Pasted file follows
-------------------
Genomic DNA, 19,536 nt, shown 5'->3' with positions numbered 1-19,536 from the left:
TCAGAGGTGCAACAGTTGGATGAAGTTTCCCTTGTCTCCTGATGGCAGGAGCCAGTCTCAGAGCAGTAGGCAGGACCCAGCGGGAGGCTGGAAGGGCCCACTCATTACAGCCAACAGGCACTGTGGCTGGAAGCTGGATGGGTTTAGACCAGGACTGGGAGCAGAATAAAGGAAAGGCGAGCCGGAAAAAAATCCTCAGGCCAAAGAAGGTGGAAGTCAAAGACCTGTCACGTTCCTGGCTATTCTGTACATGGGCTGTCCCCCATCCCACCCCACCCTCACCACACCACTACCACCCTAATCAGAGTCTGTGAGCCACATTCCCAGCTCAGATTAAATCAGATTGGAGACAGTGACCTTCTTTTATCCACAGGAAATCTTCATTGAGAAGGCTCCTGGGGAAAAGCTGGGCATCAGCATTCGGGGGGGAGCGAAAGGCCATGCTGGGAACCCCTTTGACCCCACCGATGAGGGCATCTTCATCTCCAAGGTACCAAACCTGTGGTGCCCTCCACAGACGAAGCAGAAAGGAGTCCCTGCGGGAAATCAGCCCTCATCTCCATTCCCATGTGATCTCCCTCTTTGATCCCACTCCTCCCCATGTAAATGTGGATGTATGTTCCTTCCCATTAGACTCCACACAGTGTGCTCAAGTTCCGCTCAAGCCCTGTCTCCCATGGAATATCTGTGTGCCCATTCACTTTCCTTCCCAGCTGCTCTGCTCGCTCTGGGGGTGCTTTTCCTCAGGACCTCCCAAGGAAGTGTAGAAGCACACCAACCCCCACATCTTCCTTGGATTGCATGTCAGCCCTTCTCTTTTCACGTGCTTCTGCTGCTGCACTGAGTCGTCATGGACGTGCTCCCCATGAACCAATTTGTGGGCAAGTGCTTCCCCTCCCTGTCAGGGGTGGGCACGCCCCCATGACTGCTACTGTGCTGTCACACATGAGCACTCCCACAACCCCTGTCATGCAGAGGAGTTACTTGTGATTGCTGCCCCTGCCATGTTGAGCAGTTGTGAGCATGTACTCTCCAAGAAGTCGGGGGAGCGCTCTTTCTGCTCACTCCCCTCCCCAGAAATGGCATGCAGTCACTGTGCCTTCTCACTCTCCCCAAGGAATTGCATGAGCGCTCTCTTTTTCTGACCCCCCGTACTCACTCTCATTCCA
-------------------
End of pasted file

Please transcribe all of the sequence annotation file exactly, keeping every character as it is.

Genomic DNA, 19,536 nt, shown 5'->3' with positions numbered 1-19,536 from the left:
TCAGAGGTGCAACAGTTGGATGAAGTTTCCCTTGTCTCCTGATGGCAGGAGCCAGTCTCAGAGCAGTAGGCAGGACCCAGCGGGAGGCTGGAAGGGCCCACTCATTACAGCCAACAGGCACTGTGGCTGGAAGCTGGATGGGTTTAGACCAGGACTGGGAGCAGAATAAAGGAAAGGCGAGCCGGAAAAAAATCCTCAGGCCAAAGAAGGTGGAAGTCAAAGACCTGTCACGTTCCTGGCTATTCTGTACATGGGCTGTCCCCCATCCCACCCCACCCTCACCACACCACTACCACCCTAATCAGAGTCTGTGAGCCACATTCCCAGCTCAGATTAAATCAGATTGGAGACAGTGACCTTCTTTTATCCACAGGAAATCTTCATTGAGAAGGCTCCTGGGGAAAAGCTGGGCATCAGCATTCGGGGGGGAGCGAAAGGCCATGCTGGGAACCCCTTTGACCCCACCGATGAGGGCATCTTCATCTCCAAGGTACCAAACCTGTGGTGCCCTCCACAGACGAAGCAGAAAGGAGTCCCTGCGGGAAATCAGCCCTCATCTCCATTCCCATGTGATCTCCCTCTTTGATCCCACTCCTCCCCATGTAAATGTGGATGTATGTTCCTTCCCATTAGACTCCACACAGTGTGCTCAAGTTCCGCTCAAGCCCTGTCTCCCATGGAATATCTGTGTGCCCATTCACTTTCCTTCCCAGCTGCTCTGCTCGCTCTGGGGGTGCTTTTCCTCAGGACCTCCCAAGGAAGTGTAGAAGCACACCAACCCCCACATCTTCCTTGGATTGCATGTCAGCCCTTCTCTTTTCACGTGCTTCTGCTGCTGCACTGAGTCGTCATGGACGTGCTCCCCATGAACCAATTTGTGGGCAAGTGCTTCCCCTCCCTGTCAGGGGTGGGCACGCCCCCATGACTGCTACTGTGCTGTCACACATGAGCACTCCCACAACCCCTGTCATGCAGAGGAGTTACTTGTGATTGCTGCCCCTGCCATGTTGAGCAGTTGTGAGCATGTACTCTCCAAGAAGTCGGGGGAGCGCTCTTTCTGCTCACTCCCCTCCCCAGAAATGGCATGCAGTCACTGTGCCTTCTCACTCTCCCCAAGGAATTGCATGAGCGCTCTCTTTTTCTGACCCCCCGTACTCACTCTCATTCCA